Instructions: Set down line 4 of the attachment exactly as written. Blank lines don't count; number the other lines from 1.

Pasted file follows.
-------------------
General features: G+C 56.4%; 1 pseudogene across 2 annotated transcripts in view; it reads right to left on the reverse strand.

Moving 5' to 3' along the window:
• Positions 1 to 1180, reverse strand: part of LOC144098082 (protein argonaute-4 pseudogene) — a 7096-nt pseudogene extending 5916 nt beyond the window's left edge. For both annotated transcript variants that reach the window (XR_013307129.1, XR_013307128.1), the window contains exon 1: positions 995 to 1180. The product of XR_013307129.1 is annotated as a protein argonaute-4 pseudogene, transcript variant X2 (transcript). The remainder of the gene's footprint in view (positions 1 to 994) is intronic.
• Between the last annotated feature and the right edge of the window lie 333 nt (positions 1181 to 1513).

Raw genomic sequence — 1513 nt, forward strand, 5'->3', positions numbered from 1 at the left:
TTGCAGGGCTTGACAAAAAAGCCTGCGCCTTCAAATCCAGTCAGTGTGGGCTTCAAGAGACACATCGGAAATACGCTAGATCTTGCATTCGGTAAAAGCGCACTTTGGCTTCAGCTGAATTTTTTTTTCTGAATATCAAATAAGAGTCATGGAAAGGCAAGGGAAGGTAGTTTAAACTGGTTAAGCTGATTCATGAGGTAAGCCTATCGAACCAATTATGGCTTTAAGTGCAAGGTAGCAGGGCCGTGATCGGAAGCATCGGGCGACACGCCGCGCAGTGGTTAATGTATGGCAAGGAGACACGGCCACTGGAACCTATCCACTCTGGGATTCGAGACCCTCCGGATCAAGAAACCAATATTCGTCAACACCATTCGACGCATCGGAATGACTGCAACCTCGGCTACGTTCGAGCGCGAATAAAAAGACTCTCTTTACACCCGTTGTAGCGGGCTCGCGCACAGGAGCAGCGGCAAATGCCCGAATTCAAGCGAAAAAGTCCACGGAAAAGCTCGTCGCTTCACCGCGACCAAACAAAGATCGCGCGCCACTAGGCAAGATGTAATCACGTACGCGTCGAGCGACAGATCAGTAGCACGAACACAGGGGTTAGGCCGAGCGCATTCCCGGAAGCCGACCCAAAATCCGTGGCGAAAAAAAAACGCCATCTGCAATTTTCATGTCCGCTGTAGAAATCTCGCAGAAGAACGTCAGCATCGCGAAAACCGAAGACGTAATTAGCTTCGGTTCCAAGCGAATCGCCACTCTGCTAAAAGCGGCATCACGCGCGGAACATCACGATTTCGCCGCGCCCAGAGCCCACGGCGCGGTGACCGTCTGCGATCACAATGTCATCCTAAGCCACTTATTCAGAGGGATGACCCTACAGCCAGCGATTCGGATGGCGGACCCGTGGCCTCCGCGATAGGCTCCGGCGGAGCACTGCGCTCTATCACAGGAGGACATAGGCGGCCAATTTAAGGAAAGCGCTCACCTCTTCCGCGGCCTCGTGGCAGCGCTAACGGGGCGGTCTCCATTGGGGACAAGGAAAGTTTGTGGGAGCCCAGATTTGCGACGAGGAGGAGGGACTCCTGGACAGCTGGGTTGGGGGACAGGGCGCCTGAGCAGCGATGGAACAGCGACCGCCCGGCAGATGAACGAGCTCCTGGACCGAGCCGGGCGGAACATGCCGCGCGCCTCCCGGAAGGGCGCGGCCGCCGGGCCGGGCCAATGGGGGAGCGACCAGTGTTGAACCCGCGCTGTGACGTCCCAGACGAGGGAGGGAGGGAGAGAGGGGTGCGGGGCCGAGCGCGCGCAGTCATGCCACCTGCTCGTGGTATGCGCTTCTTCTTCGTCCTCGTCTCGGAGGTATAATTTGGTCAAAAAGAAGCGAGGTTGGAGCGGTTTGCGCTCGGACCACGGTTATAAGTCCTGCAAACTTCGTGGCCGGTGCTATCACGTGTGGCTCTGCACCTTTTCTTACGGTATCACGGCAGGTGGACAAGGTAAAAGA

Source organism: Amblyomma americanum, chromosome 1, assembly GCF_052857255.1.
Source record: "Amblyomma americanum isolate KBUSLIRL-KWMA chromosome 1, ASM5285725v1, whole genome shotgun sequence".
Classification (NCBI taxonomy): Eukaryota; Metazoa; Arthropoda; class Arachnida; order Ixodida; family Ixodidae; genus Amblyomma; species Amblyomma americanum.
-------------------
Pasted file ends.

• Between the last annotated feature and the right edge of the window lie 333 nt (positions 1181 to 1513).